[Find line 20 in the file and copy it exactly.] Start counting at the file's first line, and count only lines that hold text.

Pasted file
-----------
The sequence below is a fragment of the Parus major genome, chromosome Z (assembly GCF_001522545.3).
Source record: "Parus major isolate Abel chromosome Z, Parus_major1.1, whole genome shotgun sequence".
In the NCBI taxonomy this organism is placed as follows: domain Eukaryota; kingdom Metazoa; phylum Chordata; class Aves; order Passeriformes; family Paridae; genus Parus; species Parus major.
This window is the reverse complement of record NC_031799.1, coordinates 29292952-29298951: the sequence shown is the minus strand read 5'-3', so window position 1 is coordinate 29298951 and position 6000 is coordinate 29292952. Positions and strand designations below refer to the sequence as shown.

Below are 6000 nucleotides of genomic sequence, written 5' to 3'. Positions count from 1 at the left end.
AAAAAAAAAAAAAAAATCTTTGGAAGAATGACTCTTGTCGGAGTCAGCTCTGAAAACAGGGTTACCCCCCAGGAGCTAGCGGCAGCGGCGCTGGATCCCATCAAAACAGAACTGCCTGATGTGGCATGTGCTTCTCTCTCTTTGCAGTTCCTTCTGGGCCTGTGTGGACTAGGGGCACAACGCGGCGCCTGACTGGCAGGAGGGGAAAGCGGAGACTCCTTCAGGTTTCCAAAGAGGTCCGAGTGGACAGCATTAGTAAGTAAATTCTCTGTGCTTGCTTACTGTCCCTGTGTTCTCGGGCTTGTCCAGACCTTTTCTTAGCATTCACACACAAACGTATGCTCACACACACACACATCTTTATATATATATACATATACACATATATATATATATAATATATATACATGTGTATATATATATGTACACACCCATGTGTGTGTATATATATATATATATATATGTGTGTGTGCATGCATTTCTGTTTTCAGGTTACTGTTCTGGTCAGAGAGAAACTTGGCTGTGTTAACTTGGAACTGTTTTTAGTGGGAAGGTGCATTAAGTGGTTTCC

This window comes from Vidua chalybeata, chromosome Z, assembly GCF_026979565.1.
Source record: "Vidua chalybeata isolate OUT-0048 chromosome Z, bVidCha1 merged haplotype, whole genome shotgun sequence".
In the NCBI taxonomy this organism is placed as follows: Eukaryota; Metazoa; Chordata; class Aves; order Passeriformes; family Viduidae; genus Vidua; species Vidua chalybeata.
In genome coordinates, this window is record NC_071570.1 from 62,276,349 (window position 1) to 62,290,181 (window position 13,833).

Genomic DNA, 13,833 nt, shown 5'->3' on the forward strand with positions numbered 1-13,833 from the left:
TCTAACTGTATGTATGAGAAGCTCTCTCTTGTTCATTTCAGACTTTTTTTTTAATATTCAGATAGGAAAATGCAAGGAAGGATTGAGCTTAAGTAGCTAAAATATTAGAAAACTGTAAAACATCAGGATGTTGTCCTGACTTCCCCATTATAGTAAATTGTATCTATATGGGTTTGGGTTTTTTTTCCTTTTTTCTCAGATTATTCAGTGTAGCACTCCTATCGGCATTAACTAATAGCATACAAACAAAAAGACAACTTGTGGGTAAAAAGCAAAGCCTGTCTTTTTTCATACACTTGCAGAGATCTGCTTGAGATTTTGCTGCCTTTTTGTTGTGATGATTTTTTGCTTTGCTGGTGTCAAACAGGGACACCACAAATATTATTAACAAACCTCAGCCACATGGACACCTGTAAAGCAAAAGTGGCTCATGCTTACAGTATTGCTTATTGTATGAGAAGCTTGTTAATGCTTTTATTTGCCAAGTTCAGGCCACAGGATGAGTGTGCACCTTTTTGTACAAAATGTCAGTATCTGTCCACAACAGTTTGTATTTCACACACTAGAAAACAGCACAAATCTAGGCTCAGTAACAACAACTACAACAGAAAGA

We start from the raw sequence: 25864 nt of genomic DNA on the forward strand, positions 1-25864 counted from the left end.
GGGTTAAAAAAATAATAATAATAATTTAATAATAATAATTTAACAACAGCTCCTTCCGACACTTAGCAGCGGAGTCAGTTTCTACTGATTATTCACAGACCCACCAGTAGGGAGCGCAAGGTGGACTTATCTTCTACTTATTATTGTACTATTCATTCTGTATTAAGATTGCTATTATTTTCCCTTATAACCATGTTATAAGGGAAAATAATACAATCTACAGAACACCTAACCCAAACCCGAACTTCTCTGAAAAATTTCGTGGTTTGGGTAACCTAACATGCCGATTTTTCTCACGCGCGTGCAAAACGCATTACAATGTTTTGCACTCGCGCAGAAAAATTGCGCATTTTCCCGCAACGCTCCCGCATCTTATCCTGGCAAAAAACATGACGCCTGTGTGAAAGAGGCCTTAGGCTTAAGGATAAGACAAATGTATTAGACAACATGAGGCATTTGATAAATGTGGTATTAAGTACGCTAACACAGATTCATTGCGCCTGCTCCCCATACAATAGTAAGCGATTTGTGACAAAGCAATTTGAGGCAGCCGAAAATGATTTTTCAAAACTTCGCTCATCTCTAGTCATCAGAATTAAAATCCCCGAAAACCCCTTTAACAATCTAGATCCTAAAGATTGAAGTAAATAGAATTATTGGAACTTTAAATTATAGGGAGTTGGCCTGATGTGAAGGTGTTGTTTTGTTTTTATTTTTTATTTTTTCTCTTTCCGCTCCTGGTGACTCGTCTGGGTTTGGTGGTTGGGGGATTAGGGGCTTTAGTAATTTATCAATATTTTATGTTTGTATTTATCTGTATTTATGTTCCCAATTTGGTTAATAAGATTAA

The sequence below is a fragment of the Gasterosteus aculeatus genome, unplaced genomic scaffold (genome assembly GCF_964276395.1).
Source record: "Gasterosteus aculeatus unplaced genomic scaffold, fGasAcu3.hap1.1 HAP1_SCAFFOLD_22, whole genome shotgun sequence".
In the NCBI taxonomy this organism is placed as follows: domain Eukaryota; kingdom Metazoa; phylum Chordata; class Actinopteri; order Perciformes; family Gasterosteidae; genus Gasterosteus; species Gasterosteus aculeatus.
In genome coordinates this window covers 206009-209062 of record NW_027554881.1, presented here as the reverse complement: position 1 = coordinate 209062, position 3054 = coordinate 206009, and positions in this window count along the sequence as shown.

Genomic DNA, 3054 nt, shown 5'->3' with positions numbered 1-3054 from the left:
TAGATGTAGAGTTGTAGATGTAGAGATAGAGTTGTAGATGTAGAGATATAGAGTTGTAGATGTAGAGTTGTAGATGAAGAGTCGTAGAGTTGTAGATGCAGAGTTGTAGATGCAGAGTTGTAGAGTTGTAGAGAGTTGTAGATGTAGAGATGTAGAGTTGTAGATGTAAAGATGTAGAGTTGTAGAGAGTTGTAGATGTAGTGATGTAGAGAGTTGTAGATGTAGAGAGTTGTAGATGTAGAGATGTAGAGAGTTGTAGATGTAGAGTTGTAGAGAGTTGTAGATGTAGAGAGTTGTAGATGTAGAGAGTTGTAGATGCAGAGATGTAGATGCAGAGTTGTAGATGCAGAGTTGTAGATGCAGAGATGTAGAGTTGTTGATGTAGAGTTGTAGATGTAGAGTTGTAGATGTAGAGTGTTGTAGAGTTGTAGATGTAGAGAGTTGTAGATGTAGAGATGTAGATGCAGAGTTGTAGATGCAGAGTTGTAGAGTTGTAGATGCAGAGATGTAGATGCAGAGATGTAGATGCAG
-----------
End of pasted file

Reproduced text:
TAGATGTAGAGTTGTAGATGTAGAGATAGAGTTGTAGATGTAGAGATATAGAGTTGTAGATGTAGAGTTGTAGATGAAGAGTCGTAGAGTTGTAGATGCAGAGTTGTAGATGCAGAGTTGTAGAGTTGTAGAGAGTTGTAGATGTAGAGATGTAGAGTTGTAGATGTAAAGATGTAGAGTTGTAGAGAGTTGTAGATGTAGTGATGTAGAGAGTTGTAGATGTAGAGAGTTGTAGATGTAGAGATGTAGAGAGTTGTAGATGTAGAGTTGTAGAGAGTTGTAGATGTAGAGAGTTGTAGATGTAGAGAGTTGTAGATGCAGAGATGTAGATGCAGAGTTGTAGATGCAGAGTTGTAGATGCAGAGATGTAGAGTTGTTGATGTAGAGTTGTAGATGTAGAGTTGTAGATGTAGAGTGTTGTAGAGTTGTAGATGTAGAGAGTTGTAGATGTAGAGATGTAGATGCAGAGTTGTAGATGCAGAGTTGTAGAGTTGTAGATGCAGAGATGTAGATGCAGAGATGTAGATGCAG